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Okay, I've found no formulas for this one online but I'm pretty sure that the area of a rectangle is calculable from its diagonal and ratio (quotient of its sides).

Think of it: with a constant quotient of sides, the rectangle will always have the same shape and a variable diagonal would only affect its size — the length of sides is directly proportional to the diagonal of the rectangle.

So how exactly would I go about calculating the sides of a rectangle if only the diagonal and quotient of sides is known?

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    $\begingroup$ Have you tried making a drawing? $\endgroup$ – Bobson Dugnutt Sep 10 '16 at 21:15
  • $\begingroup$ Do you mean making proportional measurements? That's always a practical way with geometry but I always loved math while never being able to properly wrap my head around geometry. I like precise formulas and they can also be used in programming as is. Sorry if I'm not getting something obvious. $\endgroup$ – Erquint Sep 10 '16 at 21:52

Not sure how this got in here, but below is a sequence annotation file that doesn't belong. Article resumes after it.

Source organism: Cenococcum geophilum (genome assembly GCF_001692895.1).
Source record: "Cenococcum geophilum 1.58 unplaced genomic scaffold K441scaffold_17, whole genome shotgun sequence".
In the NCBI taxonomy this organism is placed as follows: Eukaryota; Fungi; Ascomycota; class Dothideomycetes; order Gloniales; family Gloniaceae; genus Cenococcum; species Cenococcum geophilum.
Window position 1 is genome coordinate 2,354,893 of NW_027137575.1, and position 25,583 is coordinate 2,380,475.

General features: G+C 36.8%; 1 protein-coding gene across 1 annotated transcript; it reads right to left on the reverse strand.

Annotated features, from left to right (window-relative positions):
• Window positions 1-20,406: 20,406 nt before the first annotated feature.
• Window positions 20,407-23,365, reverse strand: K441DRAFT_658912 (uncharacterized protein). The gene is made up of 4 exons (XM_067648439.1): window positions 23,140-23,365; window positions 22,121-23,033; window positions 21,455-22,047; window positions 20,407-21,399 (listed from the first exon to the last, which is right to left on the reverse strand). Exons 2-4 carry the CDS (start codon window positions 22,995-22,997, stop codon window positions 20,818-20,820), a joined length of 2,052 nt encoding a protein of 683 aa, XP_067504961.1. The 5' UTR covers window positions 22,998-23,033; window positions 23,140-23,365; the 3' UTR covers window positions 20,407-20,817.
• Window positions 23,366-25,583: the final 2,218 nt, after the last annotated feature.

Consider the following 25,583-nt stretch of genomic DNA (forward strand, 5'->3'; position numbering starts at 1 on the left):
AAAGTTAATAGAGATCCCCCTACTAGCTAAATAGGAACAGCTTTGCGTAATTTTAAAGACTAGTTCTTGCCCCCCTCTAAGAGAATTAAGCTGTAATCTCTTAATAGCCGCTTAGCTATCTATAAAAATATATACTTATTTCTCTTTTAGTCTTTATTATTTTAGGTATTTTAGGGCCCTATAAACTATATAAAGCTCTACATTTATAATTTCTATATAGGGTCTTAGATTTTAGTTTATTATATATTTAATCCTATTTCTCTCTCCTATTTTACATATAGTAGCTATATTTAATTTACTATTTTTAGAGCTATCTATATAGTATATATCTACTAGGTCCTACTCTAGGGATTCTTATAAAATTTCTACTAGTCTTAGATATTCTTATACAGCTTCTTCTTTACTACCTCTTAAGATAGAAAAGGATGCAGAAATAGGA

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Say the length and width are $L,W$. We are given values $A,B$ with $$\frac LW = A\quad\&\quad L^2+W^2=B^2$$

We note that $$L=AW\implies (1+A^2)W^2=B^2\implies W=\frac B{\sqrt {1+A^2}}$$

It follows that $$Area =LW = AW^2= \frac {AB^2}{1+A^2}$$

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Let $d$ denote the rectangle's diagonal and $a$, $b$ its side respectively. Then we have by the good old pythagorean theorem $d = \sqrt{a^2 + b^2}$ and further by the ratio denoted by $r$ we have $r = \frac{b}{a}$ or equivalently $b = ra$. Thus $$d^2 = (r^2 + 1)a^2 \Leftrightarrow a = \frac{d}{\sqrt{r^2 + 1}}$$ For $b$ we have similarly $$b = \frac{d}{\sqrt{\frac{1}{r^2} + 1}}$$ Thus simply $$A = ab = \frac{d^2}{\sqrt{2 + r^2 + \frac{1}{r^2}}}$$ and you have your formula.

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The side ratio $r$ is the tangent of one of the acute angles $\theta$ of the triangle formed by the sides and diagonal of the rectangle. The sine and cosine of this angle can be recovered via basic trigonometric identities: $$\cos^2\theta={1\over1+r^2}, \sin^2\theta={r^2\over1+r^2}.$$ Letting $d$ be the diameter, this gives $$A=(d\cos\theta)(d\sin\theta)={rd^2\over1+r^2}.$$

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